Even established building materials brands — ones with a rich history and strong legacy — can be and should be recharged. External dynamics (competitors, audiences, products, services) are constantly changing. If brands don’t pivot to meet these shifts, their underpinning can be viewed as outdated and irrelevant.
When this stagnation continues for too long, it translates into a loss of position in the market, disloyal customers and, eventually, decreased sales. Operating with a status quo mentality can be the difference between a brand that barely survives and a brand that thrives.
But how do you know when your brand needs a boost? When is the right time to infuse fresh thinking or new approaches?
Brand revitalization is an ongoing process. But for most building materials brands, five common triggers signify the need to begin. Several are connected, but any one on its own is enough reason to start the brand revitalization process. Let’s unpack them individually.
1. Your market share, spec rate, and/or overall sales are flat or down for more than one quarter
When key business measures aren’t moving in the right direction for an extended time, it’s no longer just a blip. It’s now a trend that you cannot ignore.
A brand revitalization mindset pays close attention to factors like market share, spec rate and overall sales. It also lends a critical eye to competitors who are seeing increases in these areas. What have they figured out that your brand hasn’t? A new distribution relationship? An updated pricing strategy? A new product? Or maybe this trend can be attributed to a decrease in the category as a whole? Once the root cause is identified, you’ll know how to adjust your approach.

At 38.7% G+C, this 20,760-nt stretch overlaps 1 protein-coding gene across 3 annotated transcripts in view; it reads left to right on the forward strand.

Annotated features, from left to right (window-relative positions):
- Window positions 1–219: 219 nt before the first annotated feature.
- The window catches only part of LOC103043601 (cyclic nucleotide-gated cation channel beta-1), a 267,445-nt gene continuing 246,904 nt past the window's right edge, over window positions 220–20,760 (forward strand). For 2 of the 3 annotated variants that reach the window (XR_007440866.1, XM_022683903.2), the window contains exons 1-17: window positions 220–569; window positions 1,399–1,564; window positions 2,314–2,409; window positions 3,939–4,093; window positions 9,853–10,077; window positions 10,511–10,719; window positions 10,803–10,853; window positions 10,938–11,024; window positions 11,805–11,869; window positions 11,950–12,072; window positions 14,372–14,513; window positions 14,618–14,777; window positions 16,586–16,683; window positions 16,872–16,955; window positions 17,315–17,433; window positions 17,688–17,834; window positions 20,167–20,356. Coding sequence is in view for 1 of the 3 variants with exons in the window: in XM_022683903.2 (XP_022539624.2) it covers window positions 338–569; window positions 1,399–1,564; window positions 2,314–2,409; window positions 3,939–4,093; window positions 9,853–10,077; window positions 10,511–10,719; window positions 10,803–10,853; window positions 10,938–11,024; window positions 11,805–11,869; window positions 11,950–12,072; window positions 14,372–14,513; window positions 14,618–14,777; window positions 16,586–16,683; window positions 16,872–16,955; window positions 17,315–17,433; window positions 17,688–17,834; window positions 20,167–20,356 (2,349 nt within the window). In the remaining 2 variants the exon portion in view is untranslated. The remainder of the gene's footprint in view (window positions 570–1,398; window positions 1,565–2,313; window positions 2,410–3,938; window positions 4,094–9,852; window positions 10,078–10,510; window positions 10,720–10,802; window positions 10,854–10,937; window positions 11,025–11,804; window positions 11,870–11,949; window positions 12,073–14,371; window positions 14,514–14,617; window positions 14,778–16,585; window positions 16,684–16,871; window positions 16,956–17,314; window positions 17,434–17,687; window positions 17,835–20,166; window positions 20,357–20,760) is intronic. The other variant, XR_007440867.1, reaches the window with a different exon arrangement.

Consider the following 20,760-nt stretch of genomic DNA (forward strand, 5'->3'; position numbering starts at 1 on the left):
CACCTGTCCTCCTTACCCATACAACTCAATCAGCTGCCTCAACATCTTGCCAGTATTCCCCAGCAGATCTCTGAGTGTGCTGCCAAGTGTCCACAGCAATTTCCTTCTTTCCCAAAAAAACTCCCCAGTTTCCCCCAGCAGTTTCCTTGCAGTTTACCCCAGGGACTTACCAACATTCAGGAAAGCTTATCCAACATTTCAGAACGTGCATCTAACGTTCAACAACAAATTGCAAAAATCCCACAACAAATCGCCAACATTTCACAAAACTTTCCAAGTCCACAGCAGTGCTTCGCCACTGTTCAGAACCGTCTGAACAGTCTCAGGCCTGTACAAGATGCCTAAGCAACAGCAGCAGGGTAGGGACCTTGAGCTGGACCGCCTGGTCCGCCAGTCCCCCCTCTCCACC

Brand revitalization in this instance might mean reevaluating how you’ve been communicating your value proposition and then positioning it differently. It might mean moving into new markets and building relationships with different audience segments. Or it might mean a new product launch that addresses dips in the category. In each case, it’s about creating a different experience for your customers — one that is exclusive to your brand and impacts the upward trajectory of your results.
2. You are launching new products or updates that require the market to think about you differently
You don’t need to recreate your core brand each time you launch a new product. In fact, in the majority of cases you shouldn’t. But with any product change you should review your messaging and make necessary adjustments. Then the market will understand the new product, how it relates to your brand, and how it’s relevant to them.
Some examples of product introductions or updates that call for brand revitalization include:
- A new formulation for your flagship product. Enhancements to your current product line are made to restore its competitive advantage. Brand revitalization elevates this new position in your marketing approach.